be directed to ask for me, to answer no questions addressed to him by any one else, and to deliver his letter into no hands but mine.
"In case Sir Percival should come back to-morrow before two o'clock," I said to Laura, "the wisest plan for you to adopt is to be out in the grounds all the morning with your book or your work, and not to appear at the house till the messenger has had time to arrive with the letter. I will wait here for him all the morning, to guard against any misadventures or mistakes. By following this arrangement I hope and believe we shall avoid being taken by surprise. Let us go down to the drawing-room now. We may excite suspicion if we remain shut up together too long."
"Suspicion?" she repeated. "Whose suspicion can we excite, now that Sir Percival has left the house? Do you mean Count Fosco?"
"Perhaps I do, Laura."
"You are beginning to dislike him as much as I do, Marian."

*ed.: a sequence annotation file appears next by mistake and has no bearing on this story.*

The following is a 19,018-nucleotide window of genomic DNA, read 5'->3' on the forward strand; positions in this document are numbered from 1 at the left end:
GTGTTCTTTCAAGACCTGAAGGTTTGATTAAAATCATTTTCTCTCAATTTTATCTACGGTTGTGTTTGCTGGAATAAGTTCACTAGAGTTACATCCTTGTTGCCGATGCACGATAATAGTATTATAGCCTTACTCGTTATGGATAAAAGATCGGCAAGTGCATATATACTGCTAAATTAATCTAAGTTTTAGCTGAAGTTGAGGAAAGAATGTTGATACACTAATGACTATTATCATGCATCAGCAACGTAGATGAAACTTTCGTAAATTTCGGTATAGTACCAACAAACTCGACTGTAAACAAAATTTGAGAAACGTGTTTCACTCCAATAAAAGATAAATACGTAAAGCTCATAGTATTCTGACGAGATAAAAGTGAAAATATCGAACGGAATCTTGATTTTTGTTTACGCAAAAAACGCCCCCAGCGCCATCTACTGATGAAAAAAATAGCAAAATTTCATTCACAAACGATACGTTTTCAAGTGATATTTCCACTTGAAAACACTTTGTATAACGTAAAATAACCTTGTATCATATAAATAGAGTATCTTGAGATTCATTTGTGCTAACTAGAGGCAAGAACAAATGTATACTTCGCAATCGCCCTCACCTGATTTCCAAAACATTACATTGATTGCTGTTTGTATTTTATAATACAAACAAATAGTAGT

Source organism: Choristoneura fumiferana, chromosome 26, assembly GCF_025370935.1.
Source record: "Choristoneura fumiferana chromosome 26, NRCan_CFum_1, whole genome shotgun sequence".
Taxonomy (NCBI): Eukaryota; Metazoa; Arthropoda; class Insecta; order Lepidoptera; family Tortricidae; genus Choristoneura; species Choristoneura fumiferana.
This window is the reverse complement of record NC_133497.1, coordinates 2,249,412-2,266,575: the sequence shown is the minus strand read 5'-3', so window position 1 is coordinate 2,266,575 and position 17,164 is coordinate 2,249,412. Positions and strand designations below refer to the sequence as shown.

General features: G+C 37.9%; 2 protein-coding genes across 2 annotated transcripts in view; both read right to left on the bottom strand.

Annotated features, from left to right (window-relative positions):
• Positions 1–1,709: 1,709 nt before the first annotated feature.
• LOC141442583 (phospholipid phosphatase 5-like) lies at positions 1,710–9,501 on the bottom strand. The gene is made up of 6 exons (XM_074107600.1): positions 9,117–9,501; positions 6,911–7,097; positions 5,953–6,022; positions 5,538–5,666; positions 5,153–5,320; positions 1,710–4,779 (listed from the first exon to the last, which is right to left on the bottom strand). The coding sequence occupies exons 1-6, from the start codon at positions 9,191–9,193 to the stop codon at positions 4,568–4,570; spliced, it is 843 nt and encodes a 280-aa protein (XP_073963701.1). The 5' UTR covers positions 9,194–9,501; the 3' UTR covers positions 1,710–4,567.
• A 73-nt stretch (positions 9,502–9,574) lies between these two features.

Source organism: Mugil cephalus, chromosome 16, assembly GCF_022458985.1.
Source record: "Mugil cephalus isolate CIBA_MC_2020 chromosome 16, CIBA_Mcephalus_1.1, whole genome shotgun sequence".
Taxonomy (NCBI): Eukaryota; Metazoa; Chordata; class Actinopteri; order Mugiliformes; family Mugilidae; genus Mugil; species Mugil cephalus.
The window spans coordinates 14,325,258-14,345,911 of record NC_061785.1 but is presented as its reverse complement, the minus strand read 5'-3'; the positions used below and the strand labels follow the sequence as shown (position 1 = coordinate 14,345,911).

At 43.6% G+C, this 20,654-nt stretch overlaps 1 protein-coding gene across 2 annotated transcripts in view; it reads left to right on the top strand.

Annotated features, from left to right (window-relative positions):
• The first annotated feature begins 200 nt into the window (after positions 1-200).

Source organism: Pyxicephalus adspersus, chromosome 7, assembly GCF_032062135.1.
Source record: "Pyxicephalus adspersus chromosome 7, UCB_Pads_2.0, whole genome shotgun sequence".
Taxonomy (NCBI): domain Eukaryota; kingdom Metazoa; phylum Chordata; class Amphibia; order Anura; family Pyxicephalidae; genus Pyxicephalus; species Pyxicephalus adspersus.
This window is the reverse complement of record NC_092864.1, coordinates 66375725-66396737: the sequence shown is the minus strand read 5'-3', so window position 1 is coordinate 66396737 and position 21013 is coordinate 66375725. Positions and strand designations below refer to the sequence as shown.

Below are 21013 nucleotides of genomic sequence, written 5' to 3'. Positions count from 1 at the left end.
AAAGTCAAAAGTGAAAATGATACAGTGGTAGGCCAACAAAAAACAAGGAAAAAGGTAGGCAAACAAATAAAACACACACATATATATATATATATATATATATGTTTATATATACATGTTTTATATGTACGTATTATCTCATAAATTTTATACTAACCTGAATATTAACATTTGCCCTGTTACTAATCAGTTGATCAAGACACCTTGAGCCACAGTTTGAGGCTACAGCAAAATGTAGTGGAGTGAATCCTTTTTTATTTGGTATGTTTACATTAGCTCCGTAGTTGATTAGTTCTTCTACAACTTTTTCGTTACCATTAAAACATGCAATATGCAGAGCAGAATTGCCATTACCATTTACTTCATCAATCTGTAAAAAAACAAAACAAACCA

"No, not to dislike him. Dislike is always more or less associated with contempt—I can see nothing in the Count to despise."
"You are not afraid of him, are you?"
"Perhaps I am—a little."
"Afraid of him, after his interference in our favour to-day!"
"Yes. I am more afraid of his interference than I am of Sir Percival's violence. Remember what I said to you in the library. Whatever you do, Laura, don't make an enemy of the Count!"
We went downstairs. Laura entered the drawing-room, while I proceeded across the hall, with my letter in my hand, to put it into the post-bag, which hung against the wall opposite to me.
The house door was open, and as I crossed past it, I saw Count Fosco and his wife standing talking together on the steps outside, with their faces turned towards me.
The Countess came into the hall rather hastily, and asked if I had leisure enough for five minutes' private conversation. Feeling a little surprised by such an appeal from such a person, I put my letter into the bag, and replied that I was quite at her disposal. She took my arm with unaccustomed friendliness and familiarity, and instead of leading me into an empty room, drew me out with her to the belt of turf which surrounded the large fish-pond.
As we passed the Count on the steps he bowed and